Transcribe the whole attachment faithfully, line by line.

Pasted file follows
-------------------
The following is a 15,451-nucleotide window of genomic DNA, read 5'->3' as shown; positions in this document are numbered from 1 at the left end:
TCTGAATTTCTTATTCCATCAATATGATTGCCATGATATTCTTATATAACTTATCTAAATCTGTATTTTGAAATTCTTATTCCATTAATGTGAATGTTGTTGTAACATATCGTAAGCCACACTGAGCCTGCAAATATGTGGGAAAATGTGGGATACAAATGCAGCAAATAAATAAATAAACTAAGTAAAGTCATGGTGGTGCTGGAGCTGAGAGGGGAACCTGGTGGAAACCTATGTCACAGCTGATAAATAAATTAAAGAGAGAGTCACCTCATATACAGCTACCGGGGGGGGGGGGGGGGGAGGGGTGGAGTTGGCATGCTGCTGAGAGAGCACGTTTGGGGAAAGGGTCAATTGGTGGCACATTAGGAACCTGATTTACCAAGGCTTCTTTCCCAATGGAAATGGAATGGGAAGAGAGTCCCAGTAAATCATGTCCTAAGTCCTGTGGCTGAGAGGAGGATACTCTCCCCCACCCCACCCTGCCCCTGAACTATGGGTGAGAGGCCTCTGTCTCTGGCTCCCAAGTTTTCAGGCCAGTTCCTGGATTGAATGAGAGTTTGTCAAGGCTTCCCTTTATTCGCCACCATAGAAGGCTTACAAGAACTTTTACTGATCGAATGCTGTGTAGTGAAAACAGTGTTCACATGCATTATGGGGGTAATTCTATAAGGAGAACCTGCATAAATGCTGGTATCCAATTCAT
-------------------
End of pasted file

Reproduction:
The following is a 15,451-nucleotide window of genomic DNA, read 5'->3' as shown; positions in this document are numbered from 1 at the left end:
TCTGAATTTCTTATTCCATCAATATGATTGCCATGATATTCTTATATAACTTATCTAAATCTGTATTTTGAAATTCTTATTCCATTAATGTGAATGTTGTTGTAACATATCGTAAGCCACACTGAGCCTGCAAATATGTGGGAAAATGTGGGATACAAATGCAGCAAATAAATAAATAAACTAAGTAAAGTCATGGTGGTGCTGGAGCTGAGAGGGGAACCTGGTGGAAACCTATGTCACAGCTGATAAATAAATTAAAGAGAGAGTCACCTCATATACAGCTACCGGGGGGGGGGGGGGGGGAGGGGTGGAGTTGGCATGCTGCTGAGAGAGCACGTTTGGGGAAAGGGTCAATTGGTGGCACATTAGGAACCTGATTTACCAAGGCTTCTTTCCCAATGGAAATGGAATGGGAAGAGAGTCCCAGTAAATCATGTCCTAAGTCCTGTGGCTGAGAGGAGGATACTCTCCCCCACCCCACCCTGCCCCTGAACTATGGGTGAGAGGCCTCTGTCTCTGGCTCCCAAGTTTTCAGGCCAGTTCCTGGATTGAATGAGAGTTTGTCAAGGCTTCCCTTTATTCGCCACCATAGAAGGCTTACAAGAACTTTTACTGATCGAATGCTGTGTAGTGAAAACAGTGTTCACATGCATTATGGGGGTAATTCTATAAGGAGAACCTGCATAAATGCTGGTATCCAATTCAT